Even the prospect of amending the VAT law, according to finance officials, would create problems that could reverse the government’s fiscal recovery program.

BIR short of target

Already, the government is facing a potential problem.

The Bureau of Internal Revenue (BIR) fell short of its P79-billion collection target in April, reaching only P71.3 billion.

Official data from the BIR revealed that April collections surpassed the P63 billion collection over the same period last year but fell short of the target even with the increase in corporate income taxes.

The DOF is investigating the shortfall during what is considered the strongest revenue month of the year, with the annual deadline for income tax filing falling on April 15.

Finance officials are at a loss to explain the April collections of the BIR which fell about P6 billion below expectations.

April is the BIR’s peak collection month with the bureau getting the bulk of its income tax collection at the end of the fiscal year.

Finance Undersecretary Gil Beltran said the DOF is waiting for the BIR’s complete report and will study the breakdown of collections to determine where its efforts weakened or failed.

"Right now, we really can’t explain why, especially since the economy is strong and corporate income taxes alone are up to levels that we haven’t seen in a long time," Beltran said.

According to Beltran, April collections normally increase by 15 to 16 percent year-on-year. At this historical growth rate, collections should have reached at least P73 billion compared to P63 billion collected in April last year.

The DOF earlier reported that corporate income taxes alone went up by 20 percent in the first quarter of the year due to the combined effects of rising corporate incomes and the increase in the corporate income tax rate from 32 to 35 percent.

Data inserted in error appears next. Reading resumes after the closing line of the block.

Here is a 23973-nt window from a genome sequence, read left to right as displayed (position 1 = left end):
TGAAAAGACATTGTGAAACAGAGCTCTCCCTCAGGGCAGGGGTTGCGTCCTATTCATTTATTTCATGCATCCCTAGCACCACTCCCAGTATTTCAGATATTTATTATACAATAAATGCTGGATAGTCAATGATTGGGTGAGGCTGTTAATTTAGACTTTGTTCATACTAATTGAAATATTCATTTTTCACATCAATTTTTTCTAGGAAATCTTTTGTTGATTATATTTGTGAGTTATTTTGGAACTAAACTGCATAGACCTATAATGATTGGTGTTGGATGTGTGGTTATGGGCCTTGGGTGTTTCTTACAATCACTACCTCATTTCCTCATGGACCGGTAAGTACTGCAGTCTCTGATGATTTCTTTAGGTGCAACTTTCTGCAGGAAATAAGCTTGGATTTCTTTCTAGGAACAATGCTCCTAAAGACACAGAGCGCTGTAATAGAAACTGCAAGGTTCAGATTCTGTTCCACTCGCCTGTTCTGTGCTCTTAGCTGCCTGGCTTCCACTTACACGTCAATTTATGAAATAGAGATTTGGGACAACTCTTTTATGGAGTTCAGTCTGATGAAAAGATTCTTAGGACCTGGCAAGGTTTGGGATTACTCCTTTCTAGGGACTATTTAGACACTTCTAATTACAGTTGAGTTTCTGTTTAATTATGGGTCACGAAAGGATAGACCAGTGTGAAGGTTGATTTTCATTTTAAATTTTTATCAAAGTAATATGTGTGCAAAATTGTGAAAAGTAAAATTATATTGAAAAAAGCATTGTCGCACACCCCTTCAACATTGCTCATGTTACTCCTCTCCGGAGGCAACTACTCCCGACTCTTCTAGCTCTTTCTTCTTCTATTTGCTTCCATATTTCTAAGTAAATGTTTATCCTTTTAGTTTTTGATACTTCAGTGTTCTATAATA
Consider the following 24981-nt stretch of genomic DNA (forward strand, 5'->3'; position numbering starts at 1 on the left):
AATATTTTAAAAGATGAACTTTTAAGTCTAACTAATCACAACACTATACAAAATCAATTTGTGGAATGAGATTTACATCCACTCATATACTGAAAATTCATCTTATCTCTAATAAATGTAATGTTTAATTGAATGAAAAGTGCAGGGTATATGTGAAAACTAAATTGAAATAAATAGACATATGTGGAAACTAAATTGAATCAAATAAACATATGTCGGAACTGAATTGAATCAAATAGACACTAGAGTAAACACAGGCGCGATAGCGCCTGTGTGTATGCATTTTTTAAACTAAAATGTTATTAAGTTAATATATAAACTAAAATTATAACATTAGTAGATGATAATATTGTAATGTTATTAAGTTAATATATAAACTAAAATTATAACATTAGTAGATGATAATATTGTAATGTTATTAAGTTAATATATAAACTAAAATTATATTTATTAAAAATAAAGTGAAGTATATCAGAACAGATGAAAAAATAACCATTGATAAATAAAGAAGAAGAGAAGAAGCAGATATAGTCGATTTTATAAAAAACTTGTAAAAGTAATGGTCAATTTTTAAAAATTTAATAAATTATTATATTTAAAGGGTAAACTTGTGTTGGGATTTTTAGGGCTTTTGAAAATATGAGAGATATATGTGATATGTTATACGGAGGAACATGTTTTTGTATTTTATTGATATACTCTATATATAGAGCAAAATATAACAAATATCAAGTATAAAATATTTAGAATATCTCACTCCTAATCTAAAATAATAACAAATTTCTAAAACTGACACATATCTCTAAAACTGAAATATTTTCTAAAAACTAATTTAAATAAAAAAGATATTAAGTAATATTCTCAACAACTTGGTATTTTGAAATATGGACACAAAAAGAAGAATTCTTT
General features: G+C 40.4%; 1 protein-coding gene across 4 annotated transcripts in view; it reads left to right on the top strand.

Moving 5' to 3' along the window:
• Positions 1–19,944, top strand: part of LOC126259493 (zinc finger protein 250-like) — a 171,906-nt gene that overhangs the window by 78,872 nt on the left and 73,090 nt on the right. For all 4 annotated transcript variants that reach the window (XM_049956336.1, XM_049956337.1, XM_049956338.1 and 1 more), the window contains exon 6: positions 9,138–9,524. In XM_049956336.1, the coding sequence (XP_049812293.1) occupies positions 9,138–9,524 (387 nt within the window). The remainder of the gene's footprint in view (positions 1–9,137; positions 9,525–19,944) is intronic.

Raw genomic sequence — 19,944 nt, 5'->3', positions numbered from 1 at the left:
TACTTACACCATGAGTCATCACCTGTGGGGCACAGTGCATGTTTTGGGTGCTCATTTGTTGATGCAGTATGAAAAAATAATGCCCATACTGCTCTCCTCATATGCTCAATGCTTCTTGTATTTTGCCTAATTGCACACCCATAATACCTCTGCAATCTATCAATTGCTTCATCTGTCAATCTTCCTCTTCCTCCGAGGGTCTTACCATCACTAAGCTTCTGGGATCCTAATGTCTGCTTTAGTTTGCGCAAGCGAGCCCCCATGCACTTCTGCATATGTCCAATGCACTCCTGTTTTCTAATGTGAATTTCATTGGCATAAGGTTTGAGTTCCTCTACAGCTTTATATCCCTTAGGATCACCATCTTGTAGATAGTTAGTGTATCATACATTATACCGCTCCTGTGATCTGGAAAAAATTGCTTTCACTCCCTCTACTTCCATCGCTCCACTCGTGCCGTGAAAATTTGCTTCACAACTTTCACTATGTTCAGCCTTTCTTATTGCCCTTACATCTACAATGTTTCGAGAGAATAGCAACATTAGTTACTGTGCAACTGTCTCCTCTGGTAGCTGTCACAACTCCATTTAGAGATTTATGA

Beltran said that based on emerging data, corporate incomes went up by at least 12 percent in the first three months of the year, boosting tax revenues from corporate income taxes.

Palace calls for ‘ener-con’

Time to tighten those belts another notch.

Malacañang reiterated yesterday its call for the public to conserve energy and cut down on unnecessary expenses amid escalating fuel prices as it gave assurances that the order to lower crude oil tariffs would be followed by other mitigating measures.

Press Secretary Ignacio Bunye said the administration would do its "utmost to shield our people from the impact of oil price hikes."

"We call on all sectors to conserve energy and plan each trip carefully to cut down on fuel and other expenses," Bunye said.

"The lowering of crude oil tariffs will be followed by other measures to meet any exigencies arising from fluctuations in the price of oil in the world market," he said.

He said the implementation of safety nets "to cushion its impact on consumers, especially the poor, are of urgent concern to the President and her Cabinet." — Paolo Romero

Chief News Editor: Sol Jose Vanzi